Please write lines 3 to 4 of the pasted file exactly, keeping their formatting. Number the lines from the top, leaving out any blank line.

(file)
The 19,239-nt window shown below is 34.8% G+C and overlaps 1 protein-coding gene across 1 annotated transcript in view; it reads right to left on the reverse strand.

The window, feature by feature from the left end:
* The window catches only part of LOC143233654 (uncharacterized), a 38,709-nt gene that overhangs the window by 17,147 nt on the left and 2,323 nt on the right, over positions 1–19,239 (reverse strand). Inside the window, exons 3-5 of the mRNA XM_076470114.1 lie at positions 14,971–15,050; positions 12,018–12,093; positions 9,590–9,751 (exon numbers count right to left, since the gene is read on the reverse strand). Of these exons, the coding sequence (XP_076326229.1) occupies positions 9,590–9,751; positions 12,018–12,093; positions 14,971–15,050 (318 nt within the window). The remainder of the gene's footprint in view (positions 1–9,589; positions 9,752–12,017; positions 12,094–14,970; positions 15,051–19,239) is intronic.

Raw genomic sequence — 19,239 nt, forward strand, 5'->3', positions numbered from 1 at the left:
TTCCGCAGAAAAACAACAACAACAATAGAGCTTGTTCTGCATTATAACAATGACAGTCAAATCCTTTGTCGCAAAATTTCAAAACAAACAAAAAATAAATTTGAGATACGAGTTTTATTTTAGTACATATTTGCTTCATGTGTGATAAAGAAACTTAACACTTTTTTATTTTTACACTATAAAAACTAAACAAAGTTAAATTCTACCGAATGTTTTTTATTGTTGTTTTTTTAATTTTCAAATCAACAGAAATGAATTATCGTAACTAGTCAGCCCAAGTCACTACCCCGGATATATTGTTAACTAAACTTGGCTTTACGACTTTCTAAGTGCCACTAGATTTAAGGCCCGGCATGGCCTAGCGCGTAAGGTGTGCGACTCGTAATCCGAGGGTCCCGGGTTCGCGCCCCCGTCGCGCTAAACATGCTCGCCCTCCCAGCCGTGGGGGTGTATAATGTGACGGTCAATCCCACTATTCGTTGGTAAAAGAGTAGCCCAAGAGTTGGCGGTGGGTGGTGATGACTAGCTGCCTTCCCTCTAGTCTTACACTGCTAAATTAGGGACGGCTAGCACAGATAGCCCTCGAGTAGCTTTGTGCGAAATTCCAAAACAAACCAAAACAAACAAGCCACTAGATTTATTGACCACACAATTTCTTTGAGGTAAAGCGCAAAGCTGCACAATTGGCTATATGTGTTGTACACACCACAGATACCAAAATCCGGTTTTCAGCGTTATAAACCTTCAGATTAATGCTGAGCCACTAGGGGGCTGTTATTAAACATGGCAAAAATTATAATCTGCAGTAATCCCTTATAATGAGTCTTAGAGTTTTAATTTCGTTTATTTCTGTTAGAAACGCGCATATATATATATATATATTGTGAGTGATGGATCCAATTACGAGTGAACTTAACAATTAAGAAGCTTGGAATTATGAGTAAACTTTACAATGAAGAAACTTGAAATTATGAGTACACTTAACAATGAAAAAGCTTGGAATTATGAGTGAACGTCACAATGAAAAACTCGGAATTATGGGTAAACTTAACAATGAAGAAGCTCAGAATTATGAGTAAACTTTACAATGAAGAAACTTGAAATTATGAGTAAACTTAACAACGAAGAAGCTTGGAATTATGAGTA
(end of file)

* The window catches only part of LOC143233654 (uncharacterized), a 38,709-nt gene that overhangs the window by 17,147 nt on the left and 2,323 nt on the right, over positions 1–19,239 (reverse strand). Inside the window, exons 3-5 of the mRNA XM_076470114.1 lie at positions 14,971–15,050; positions 12,018–12,093; positions 9,590–9,751 (exon numbers count right to left, since the gene is read on the reverse strand). Of these exons, the coding sequence (XP_076326229.1) occupies positions 9,590–9,751; positions 12,018–12,093; positions 14,971–15,050 (318 nt within the window). The remainder of the gene's footprint in view (positions 1–9,589; positions 9,752–12,017; positions 12,094–14,970; positions 15,051–19,239) is intronic.

Raw genomic sequence — 19,239 nt, forward strand, 5'->3', positions numbered from 1 at the left: